“A Trip to Infinity” Netflix Documentary Streaming Now

What is infinity? I think we get our first sense of it when we are children. I remember being asked what the largest number was. Guessing something only with an adult adding one to get something bigger. Or the times when I upped my parents by telling them I loved them times a million. Infinity is hard to comprehend at such a young age. It still amazes me that you can create every number in existence with just ten digits.

Infinity in High School and College

I didn’t really think much about infinity until I took AP Calculus and learned about limits. That’s when infinity becomes a very important concept to comprehend. I still struggle with the convergence and divergence of infinite series. It doesn’t seem like something that goes on for infinity should ever reach a value. It’s like magic when it occurs.

Then I started studying undergraduate mathematics and then your brain breaks. Because you learn that some infinities are larger than others! That the real numbers are in fact uncountable. Which means that there are real numbers that exist which have not been discovered or ever spoken. While there are many of them, I stumbled on this article discussing a (relatively) new proof about the cardinality of the Real numbers. Can’t say that I understand it but you might be interested none the less.

Infinity Documentary on Netflix

The truth is, the more you learn about infinities the stranger things become. That is why I’m excited about this new documentary “A Trip to Infinity” streaming on Netflix starting today.

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After it airs, I’ll update this article with my thoughts. It looks like the documentary pulls from mathematics, physics, and cosmology. I think the feeling that I will be left with when it is over is how small and insignificant humans are in the universe. Which, actually, makes us pretty amazing!

Documentary Review

I enjoyed this documentary a lot. I think they did the hardest thing which was to simplify the topic. I noticed they left out a lot of things that I learned as an undergraduate. The cool thing was that there were easter eggs for us that knew a little more about infinity.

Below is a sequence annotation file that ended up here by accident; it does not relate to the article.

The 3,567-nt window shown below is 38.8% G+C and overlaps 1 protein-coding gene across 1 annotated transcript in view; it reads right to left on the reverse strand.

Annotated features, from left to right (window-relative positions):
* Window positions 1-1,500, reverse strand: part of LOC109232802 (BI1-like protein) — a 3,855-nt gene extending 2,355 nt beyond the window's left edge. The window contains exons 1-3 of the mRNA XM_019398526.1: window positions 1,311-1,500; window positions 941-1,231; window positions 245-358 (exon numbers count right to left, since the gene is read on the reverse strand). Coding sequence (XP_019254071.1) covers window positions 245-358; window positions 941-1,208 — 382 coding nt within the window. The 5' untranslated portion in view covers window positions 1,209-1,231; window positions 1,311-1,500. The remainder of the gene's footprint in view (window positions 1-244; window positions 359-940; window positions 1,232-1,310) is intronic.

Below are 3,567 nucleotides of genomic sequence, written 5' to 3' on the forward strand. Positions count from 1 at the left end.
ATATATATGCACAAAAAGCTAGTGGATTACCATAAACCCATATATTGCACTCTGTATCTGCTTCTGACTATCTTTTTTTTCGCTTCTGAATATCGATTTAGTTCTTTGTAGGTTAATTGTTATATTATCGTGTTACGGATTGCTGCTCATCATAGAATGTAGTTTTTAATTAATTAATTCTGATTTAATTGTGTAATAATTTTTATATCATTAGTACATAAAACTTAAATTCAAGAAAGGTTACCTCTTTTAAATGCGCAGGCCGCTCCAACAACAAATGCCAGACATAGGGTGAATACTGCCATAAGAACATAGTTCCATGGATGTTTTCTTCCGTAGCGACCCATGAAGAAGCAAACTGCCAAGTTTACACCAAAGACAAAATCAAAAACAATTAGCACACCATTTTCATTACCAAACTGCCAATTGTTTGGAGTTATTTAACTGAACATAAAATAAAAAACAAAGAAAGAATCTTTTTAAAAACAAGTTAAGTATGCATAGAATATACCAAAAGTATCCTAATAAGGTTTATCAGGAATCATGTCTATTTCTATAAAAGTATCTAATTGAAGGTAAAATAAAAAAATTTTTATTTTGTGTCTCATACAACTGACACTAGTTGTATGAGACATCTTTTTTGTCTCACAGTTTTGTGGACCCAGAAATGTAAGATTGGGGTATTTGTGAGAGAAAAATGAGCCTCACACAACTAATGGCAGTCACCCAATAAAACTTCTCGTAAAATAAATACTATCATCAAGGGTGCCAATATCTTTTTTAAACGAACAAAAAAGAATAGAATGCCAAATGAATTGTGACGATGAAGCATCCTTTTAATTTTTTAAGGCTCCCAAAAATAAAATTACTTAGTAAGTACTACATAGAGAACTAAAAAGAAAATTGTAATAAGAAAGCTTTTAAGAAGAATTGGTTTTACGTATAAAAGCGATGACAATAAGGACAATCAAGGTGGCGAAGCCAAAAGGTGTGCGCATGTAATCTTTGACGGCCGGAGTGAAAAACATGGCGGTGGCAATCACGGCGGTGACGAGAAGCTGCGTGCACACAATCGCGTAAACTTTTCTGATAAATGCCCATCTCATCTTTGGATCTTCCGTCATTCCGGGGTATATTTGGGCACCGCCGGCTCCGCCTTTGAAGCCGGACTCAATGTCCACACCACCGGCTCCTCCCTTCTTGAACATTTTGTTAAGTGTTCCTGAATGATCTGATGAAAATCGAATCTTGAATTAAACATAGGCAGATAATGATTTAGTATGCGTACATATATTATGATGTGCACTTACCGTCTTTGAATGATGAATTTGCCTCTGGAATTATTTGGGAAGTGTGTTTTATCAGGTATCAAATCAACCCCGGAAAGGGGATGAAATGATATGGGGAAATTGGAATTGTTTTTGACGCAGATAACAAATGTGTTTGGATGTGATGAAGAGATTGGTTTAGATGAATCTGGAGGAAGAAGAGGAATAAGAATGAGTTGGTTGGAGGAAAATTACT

I actually learned something new from the documentary. That you don’t compare sets by their size. It’s obvious that both the natural numbers and the rationals are infinite. It seems like there should be more rationals though. But how do we know they are the same size? Because we can pair each natural number to a rational number without having any left over.

Here is a proof:

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I don’t know why this was made more clear to me through the professor’s explanation. I think that I have a tendency to overly focus on numbers when I see them. I remember not understanding grouping in multiplication. Having to count out objects to prove to myself that five groups of five equal twenty-five.

Counting like this isn’t difficult when working with a finite set. I can write out the matching pairs and see that they are the same. But you can’t count each member of an infinite set. I think that I got a little lost in understanding the proof. Just accepting what my teacher said was true.

I’m not sure if this documentary does a good job of explaining why infinity is beautiful. This is because math doesn’t really become beautiful until we have a personal attachment to it. All art is a reflection of ourselves. If we can’t see ourselves in it then it is difficult to care. Though, I think this is why we need documentaries like “A Trip to Infinity.”

The more mathematicians can talk about their personal experiences with mathematics the more people can relate. So we need a lot of different perspectives and a diversity of people willing to share their stories. I think there is something for everybody in mathematics if they are willing to explore.

Infinity on Numberphile

If you have time to kill, enjoy these videos on infinity from Numberphile!